Tuesday, May 19, 2009

Origin of life: Latest scenario gives RNA world a boost

In "Ribonucleotides and the revival of the "warm little pond" scenario" (ARN Reports, 05/19/09), David Tyler dissects another media meltdown over the origin of life:
According to one commentator, the newly published research provides "one of the great advances in prebiotic chemistry". The media have captured the excitement with headlines like "Chemist Shows How RNA Can Be the Starting Point for Life" (New York Times), "Molecule of life emerges from laboratory slime" (New Scientist) and "How RNA got started" (Science News). These are strong statements and they deserve closer attention. What is going on in the field of OOL research?
What indeed? Given the many scenarios offered for the origin of life, I would guess that maybe one in one hundred might provide useful information.

The biggest single problem, one that researchers gloss over and that pop science media don't reckon, is that evidence for any one theory subtracts from evidence for any other. So it is not clear that an advance in information has occurred.

An argument for RNA world is an argument against clay world or silicon world or prebiotic pizza or prebiotic soup, or whatever other flavour is on offer.

"RNA World" has been around for a while, to be sure. Tyler comments,
The researchers have synthesised both pyrimidine ribonucleotides (but not the purine ribonucleotides). As Van Noorden described it, they have "shown that it is possible to build one part of RNA from small molecules". They have not formed RNA molecules; they have not addressed the chirality problem, they have not generated any biological information and they have not made RNA do anything of biological significance, let alone become clothed with a membrane and undergo replication. Nevertheless, what they have done can be applauded as an elegant example of systems chemistry.
And as Bill Dembski notes,
Excuse me? Doing the chemical reactions in precise sequence and purifying the products at each step hardly seems like recreating realistic prebiotic conditions. In fact, it almost sounds like, dare I say it, intelligent design.
No, wait! It's not design. Those guys aren't taking any credit for it. It all just sort of happened, see?

Here's the abstract, and some links:
Synthesis of activated pyrimidine ribonucleotides in prebiotically plausible conditions Matthew W. Powner, Beatrice Gerland, John D. Sutherland Nature 459, 239-242 (14 May 2009) doi:10.1038/nature08013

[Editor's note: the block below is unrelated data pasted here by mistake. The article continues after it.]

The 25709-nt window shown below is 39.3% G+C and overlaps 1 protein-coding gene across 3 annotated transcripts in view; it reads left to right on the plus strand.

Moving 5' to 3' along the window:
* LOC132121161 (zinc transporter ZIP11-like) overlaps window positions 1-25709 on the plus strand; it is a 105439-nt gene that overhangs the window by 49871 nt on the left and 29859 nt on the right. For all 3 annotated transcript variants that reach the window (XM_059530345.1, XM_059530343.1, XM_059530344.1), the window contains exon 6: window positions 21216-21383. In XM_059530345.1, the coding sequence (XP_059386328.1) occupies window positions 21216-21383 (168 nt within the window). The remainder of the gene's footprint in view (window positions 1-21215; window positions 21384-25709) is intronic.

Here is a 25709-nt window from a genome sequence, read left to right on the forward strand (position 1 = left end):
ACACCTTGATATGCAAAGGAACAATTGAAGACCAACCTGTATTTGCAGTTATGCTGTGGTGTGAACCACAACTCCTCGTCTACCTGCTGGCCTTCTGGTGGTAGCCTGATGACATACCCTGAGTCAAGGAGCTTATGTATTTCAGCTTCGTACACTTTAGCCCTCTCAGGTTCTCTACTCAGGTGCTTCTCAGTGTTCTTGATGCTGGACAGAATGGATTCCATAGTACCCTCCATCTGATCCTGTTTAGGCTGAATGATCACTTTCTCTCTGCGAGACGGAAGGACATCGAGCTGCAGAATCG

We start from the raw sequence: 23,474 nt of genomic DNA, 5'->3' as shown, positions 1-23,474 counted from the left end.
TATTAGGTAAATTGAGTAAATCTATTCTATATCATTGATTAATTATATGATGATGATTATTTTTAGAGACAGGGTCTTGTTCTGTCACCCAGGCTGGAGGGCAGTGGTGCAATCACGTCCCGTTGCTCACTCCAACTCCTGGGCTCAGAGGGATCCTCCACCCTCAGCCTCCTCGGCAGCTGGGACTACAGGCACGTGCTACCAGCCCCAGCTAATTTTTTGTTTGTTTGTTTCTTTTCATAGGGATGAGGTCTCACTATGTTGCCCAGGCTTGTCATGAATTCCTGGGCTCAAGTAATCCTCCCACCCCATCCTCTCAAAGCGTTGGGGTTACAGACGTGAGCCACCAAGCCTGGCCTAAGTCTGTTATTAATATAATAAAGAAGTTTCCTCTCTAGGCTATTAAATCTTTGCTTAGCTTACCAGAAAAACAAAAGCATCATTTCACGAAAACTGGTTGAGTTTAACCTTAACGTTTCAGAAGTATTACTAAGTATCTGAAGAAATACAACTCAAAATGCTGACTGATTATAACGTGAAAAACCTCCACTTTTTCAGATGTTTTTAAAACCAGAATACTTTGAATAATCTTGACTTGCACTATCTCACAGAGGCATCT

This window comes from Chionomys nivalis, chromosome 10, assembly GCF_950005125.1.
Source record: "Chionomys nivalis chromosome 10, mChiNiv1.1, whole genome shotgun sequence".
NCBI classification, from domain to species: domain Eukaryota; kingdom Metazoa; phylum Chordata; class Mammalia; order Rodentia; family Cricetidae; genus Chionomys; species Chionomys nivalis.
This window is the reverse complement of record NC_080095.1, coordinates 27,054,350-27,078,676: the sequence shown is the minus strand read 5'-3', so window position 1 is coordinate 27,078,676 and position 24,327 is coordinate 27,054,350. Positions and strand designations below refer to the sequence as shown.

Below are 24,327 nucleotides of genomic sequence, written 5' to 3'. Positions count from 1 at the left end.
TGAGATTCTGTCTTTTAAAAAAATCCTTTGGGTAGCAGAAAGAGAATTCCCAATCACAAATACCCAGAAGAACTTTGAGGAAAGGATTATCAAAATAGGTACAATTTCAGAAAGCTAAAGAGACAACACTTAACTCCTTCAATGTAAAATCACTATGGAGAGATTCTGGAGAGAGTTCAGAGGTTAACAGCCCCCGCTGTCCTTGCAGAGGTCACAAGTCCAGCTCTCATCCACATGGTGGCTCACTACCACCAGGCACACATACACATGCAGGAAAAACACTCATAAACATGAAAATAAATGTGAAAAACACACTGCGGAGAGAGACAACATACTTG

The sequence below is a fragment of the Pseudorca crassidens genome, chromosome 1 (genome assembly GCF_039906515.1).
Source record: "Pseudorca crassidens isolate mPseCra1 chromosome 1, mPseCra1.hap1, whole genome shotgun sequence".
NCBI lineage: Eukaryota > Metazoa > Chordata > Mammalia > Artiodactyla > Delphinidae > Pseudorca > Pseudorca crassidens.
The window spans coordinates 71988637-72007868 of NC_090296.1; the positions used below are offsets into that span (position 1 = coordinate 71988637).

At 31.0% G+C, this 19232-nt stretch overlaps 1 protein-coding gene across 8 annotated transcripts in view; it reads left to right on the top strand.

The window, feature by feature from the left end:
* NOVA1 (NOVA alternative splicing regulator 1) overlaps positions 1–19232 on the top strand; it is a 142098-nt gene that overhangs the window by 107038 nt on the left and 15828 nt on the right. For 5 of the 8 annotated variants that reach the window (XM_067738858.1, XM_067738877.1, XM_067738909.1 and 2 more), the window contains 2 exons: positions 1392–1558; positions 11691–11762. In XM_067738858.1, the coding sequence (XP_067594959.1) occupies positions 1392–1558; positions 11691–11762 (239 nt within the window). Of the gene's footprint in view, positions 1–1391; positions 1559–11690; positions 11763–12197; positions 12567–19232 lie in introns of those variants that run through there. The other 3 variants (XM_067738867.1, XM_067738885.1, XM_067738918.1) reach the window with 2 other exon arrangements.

At some stage in the origin of life, an informational polymer must have arisen by purely chemical means. According to one version of the 'RNA world' hypothesis this polymer was RNA, but attempts to provide experimental support for this have failed. In particular, although there has been some success demonstrating that 'activated' ribonucleotides can polymerize to form RNA, it is far from obvious how such ribonucleotides could have formed from their constituent parts (ribose and nucleobases). Ribose is difficult to form selectively, and the addition of nucleobases to ribose is inefficient in the case of purines and does not occur at all in the case of the canonical pyrimidines. Here we show that activated pyrimidine ribonucleotides can be formed in a short sequence that bypasses free ribose and the nucleobases, and instead proceeds through arabinose amino-oxazoline and anhydronucleoside intermediates. The starting materials for the synthesis - cyanamide, cyanoacetylene, glycolaldehyde, glyceraldehyde and inorganic phosphate - are plausible prebiotic feedstock molecules, and the conditions of the synthesis are consistent with potential early-Earth geochemical models. Although inorganic phosphate is only incorporated into the nucleotides at a late stage of the sequence, its presence from the start is essential as it controls three reactions in the earlier stages by acting as a general acid/base catalyst, a nucleophilic catalyst, a pH buffer and a chemical buffer. For prebiotic reaction sequences, our results highlight the importance of working with mixed chemical systems in which reactants for a particular reaction step can also control other steps.

See also:

Szostak, J.W., Origins of life: Systems chemistry on early Earth, Nature 459, 171-172 (14 May 2009) doi:10.1038/459171a

Van Noorden, R., RNA world easier to make, Nature News, 13 May 2009 doi:10.1038/news.2009.471

Wade, N., Chemist Shows How RNA Can Be the Starting Point for Life, New York Times, 14 May 2009.